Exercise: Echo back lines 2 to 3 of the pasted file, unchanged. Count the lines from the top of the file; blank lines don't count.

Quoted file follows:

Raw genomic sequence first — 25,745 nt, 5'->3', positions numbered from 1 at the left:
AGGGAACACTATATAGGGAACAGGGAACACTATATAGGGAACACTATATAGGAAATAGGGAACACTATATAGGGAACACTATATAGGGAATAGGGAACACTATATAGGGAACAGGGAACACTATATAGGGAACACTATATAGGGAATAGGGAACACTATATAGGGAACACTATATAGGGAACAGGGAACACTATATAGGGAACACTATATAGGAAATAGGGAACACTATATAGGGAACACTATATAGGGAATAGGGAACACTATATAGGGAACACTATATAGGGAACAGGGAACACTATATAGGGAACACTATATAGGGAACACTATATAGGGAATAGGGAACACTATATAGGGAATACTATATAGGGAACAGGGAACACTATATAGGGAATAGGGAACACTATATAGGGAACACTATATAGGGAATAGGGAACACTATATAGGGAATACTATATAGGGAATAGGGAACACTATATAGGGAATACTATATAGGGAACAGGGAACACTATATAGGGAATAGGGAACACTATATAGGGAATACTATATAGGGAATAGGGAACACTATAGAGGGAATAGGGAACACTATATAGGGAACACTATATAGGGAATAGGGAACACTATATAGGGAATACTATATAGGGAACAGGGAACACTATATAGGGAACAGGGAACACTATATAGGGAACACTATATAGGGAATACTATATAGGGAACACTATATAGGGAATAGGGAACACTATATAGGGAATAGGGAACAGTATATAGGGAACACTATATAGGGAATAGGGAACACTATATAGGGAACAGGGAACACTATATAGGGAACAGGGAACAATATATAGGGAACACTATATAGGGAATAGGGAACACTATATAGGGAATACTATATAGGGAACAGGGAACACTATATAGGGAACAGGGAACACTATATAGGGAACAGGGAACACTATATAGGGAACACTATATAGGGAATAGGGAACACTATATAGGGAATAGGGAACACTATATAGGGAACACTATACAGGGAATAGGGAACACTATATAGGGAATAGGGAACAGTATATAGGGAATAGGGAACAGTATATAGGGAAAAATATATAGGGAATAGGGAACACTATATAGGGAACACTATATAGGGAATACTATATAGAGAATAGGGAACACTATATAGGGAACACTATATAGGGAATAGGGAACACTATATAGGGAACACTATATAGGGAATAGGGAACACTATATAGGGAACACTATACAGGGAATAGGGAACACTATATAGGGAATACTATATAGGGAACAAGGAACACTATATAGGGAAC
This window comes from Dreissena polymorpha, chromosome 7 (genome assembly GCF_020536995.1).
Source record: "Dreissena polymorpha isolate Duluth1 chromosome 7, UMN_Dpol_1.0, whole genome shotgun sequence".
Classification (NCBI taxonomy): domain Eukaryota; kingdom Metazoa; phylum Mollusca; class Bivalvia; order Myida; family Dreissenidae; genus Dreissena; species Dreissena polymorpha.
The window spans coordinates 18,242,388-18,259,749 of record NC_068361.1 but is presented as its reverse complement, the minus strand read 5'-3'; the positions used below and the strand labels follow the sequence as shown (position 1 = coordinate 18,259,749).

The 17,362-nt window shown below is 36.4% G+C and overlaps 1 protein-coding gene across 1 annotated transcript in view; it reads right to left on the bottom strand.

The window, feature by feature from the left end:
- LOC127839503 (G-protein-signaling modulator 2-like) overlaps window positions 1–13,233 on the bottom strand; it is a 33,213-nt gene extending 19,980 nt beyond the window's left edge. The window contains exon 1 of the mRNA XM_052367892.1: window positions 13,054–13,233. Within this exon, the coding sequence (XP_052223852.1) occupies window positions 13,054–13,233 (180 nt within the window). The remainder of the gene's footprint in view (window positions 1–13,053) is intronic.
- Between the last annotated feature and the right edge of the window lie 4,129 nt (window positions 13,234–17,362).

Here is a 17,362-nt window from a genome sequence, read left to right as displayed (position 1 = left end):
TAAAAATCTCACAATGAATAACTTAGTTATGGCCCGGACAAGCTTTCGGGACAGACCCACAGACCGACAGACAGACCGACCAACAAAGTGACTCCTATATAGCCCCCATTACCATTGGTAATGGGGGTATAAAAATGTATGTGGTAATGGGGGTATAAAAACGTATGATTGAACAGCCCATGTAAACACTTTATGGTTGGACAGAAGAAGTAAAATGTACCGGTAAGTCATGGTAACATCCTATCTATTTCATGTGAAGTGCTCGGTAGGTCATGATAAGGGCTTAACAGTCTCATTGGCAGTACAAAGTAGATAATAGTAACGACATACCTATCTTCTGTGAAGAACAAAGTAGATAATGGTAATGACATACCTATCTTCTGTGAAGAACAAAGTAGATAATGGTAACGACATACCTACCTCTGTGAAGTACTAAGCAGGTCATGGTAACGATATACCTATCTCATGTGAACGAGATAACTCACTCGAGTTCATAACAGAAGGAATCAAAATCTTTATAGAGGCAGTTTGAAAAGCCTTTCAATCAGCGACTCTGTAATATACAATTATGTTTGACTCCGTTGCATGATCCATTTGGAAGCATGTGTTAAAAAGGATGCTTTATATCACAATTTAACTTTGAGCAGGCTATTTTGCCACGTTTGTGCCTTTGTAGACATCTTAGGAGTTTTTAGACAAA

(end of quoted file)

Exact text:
AGGGAACACTATATAGGGAACAGGGAACACTATATAGGGAACACTATATAGGAAATAGGGAACACTATATAGGGAACACTATATAGGGAATAGGGAACACTATATAGGGAACAGGGAACACTATATAGGGAACACTATATAGGGAATAGGGAACACTATATAGGGAACACTATATAGGGAACAGGGAACACTATATAGGGAACACTATATAGGAAATAGGGAACACTATATAGGGAACACTATATAGGGAATAGGGAACACTATATAGGGAACACTATATAGGGAACAGGGAACACTATATAGGGAACACTATATAGGGAACACTATATAGGGAATAGGGAACACTATATAGGGAATACTATATAGGGAACAGGGAACACTATATAGGGAATAGGGAACACTATATAGGGAACACTATATAGGGAATAGGGAACACTATATAGGGAATACTATATAGGGAATAGGGAACACTATATAGGGAATACTATATAGGGAACAGGGAACACTATATAGGGAATAGGGAACACTATATAGGGAATACTATATAGGGAATAGGGAACACTATAGAGGGAATAGGGAACACTATATAGGGAACACTATATAGGGAATAGGGAACACTATATAGGGAATACTATATAGGGAACAGGGAACACTATATAGGGAACAGGGAACACTATATAGGGAACACTATATAGGGAATACTATATAGGGAACACTATATAGGGAATAGGGAACACTATATAGGGAATAGGGAACAGTATATAGGGAACACTATATAGGGAATAGGGAACACTATATAGGGAACAGGGAACACTATATAGGGAACAGGGAACAATATATAGGGAACACTATATAGGGAATAGGGAACACTATATAGGGAATACTATATAGGGAACAGGGAACACTATATAGGGAACAGGGAACACTATATAGGGAACAGGGAACACTATATAGGGAACACTATATAGGGAATAGGGAACACTATATAGGGAATAGGGAACACTATATAGGGAACACTATACAGGGAATAGGGAACACTATATAGGGAATAGGGAACAGTATATAGGGAATAGGGAACAGTATATAGGGAAAAATATATAGGGAATAGGGAACACTATATAGGGAACACTATATAGGGAATACTATATAGAGAATAGGGAACACTATATAGGGAACACTATATAGGGAATAGGGAACACTATATAGGGAACACTATATAGGGAATAGGGAACACTATATAGGGAACACTATACAGGGAATAGGGAACACTATATAGGGAATACTATATAGGGAACAAGGAACACTATATAGGGAAC
This window comes from Dreissena polymorpha, chromosome 7 (genome assembly GCF_020536995.1).